International and EU counter-terrorism measures

A number of international counter-terrorism conventions have been promoted under the auspices of the United Nations (UN) and its agencies. These range from the Vienna Convention on Diplomatic Relations of 1961, a number of conventions concerned with the protection of aircraft and shipping, to the International Convention for the Suppression of Terrorist Bombings of 1997 and the International Convention for the Suppression of the Financing of Terrorism of 1999.

The UN General Assembly adopted a "Global Counter-Terrorism Strategy" in September 2006.

The Council of Europe Convention on the Prevention of Terrorism 2005 (CECPT) was concluded in Warsaw on 16 May 2005.

The EU Council adopted Council Regulation (EC) No 2580/2001 of 27 December 2001 on specific restrictive measures directed against certain persons and entities with a view to combating terrorism. This Regulation freezes financial assets and economic resources owned or controlled by persons and entities listed by regulation from time to time. The Regulation also prohibits the provision of financial services to such persons. At the time of writing, the most recent list is contained in Council Implementing Regulation (EU) No 125/2014.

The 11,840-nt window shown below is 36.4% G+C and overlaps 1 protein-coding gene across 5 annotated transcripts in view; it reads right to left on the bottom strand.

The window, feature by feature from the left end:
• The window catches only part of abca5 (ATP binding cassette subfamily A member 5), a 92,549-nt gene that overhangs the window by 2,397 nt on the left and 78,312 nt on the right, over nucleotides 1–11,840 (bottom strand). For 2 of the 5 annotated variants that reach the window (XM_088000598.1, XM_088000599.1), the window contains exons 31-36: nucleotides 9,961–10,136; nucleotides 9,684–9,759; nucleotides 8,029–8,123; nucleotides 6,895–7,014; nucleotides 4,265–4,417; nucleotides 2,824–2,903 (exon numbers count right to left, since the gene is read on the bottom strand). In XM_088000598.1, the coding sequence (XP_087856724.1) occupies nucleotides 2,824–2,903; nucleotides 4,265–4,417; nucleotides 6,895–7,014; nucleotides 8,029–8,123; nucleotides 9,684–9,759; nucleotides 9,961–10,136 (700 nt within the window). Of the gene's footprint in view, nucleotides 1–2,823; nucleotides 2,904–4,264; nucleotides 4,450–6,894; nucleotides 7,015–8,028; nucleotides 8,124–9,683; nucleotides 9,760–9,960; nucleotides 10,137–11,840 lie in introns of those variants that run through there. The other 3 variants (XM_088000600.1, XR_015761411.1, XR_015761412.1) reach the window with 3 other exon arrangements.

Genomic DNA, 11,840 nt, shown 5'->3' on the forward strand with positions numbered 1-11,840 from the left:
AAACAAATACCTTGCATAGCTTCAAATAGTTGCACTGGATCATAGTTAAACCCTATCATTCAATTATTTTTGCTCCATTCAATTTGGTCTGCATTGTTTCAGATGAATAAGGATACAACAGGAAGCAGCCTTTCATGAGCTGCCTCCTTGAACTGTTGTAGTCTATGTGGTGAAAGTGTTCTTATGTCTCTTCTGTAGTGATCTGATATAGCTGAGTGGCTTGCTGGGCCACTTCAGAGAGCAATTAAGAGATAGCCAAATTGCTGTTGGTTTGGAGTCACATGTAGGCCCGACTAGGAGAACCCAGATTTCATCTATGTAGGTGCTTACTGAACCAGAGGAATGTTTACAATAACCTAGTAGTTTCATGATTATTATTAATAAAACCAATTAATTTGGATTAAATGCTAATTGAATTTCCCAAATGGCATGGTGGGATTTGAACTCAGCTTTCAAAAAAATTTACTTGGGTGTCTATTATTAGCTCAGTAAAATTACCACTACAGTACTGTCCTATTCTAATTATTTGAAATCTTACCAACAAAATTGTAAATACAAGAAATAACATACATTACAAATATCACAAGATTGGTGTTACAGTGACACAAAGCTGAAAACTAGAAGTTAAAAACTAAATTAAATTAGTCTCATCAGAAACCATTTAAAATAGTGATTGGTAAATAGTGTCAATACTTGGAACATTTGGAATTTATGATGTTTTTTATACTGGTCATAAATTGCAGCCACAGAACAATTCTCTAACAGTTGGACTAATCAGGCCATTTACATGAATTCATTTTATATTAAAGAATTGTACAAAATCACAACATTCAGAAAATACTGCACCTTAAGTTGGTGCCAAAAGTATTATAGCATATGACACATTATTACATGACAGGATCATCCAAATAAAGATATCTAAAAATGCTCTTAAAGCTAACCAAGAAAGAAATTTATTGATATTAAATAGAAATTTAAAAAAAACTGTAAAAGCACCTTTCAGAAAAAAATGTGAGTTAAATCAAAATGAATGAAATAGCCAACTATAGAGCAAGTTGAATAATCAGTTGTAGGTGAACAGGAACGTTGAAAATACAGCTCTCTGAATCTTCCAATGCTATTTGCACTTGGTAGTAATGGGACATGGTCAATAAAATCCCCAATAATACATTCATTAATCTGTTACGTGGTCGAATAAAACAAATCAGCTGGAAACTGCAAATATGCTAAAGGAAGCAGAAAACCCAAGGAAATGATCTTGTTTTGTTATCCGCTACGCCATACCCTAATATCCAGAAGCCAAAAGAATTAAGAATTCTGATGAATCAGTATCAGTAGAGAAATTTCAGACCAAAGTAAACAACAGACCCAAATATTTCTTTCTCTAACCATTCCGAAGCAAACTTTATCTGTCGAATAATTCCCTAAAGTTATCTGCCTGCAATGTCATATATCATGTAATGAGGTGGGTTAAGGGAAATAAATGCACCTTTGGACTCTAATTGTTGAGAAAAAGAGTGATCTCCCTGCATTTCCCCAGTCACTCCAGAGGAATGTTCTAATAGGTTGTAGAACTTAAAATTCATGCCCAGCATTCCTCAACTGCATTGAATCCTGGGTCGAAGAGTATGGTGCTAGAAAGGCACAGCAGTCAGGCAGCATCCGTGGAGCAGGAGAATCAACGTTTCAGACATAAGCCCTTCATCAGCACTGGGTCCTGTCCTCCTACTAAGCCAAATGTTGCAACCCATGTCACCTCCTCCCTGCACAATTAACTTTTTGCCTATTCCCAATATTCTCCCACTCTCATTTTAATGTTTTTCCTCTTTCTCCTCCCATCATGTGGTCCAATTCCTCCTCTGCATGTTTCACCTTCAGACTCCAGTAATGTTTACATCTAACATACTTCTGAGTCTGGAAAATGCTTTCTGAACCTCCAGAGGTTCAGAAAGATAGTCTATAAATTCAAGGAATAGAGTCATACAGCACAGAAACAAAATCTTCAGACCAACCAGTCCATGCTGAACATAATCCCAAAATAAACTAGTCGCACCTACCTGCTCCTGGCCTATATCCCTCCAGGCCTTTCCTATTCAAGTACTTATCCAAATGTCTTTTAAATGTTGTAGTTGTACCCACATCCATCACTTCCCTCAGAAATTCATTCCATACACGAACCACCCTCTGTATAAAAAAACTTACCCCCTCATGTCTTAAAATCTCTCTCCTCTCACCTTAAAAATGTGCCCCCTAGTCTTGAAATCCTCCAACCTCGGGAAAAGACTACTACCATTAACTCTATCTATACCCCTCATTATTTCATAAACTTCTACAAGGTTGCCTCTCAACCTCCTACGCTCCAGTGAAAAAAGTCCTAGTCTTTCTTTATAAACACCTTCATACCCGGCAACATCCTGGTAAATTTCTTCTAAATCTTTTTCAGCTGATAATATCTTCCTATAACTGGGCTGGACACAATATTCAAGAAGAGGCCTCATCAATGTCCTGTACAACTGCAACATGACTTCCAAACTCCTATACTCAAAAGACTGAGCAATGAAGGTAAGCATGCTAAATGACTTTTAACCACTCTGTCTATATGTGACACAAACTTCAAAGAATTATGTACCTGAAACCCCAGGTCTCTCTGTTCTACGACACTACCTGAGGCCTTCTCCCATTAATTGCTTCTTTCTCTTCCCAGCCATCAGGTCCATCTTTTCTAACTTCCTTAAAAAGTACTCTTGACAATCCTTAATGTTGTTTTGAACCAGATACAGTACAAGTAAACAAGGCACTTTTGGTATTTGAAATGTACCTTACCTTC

International and EU economic sanctions


International sanctions are adopted against states or organisations from time to time to punish and discourage the commission of crimes against humanity, terrorism and other acts deemed to be unacceptable. Such sanctions may restrict or forbid financial, trade and other dealings with specified states, organisations or individuals associated with them.

The Charter of the UN signed in 1946 empowered the UN Security Council to decide what measures not involving the use of armed force were to be employed to give effect to its decisions, and to call upon the Members of the United Nations to apply such measures. These included complete or partial interruption of economic relations and means of communication.

United Nations sanctions include for example those taken at various times against the states of Democratic Republic of Congo, Somalia, South Africa, Zimbabwe, Iran and Iraq, and against the organisations known as Al-Qaida and the Taliban.

The Council of the EU may adopt economic sanctions under Article 215 of the Treaty on the Functioning of the European Union. Examples of action taken include the Regulations adopted in respect of Burma/Myanmar, Central African Republic, Iran, Ivory Coast, North Korea, Syria and Ukraine.

UK anti-money laundering and counter-terrorism legislation


As on the international level, anti-money laundering legislation and counter-terrorist measures in the financial sense are closely inter-twined.

Anti-money laundering in UK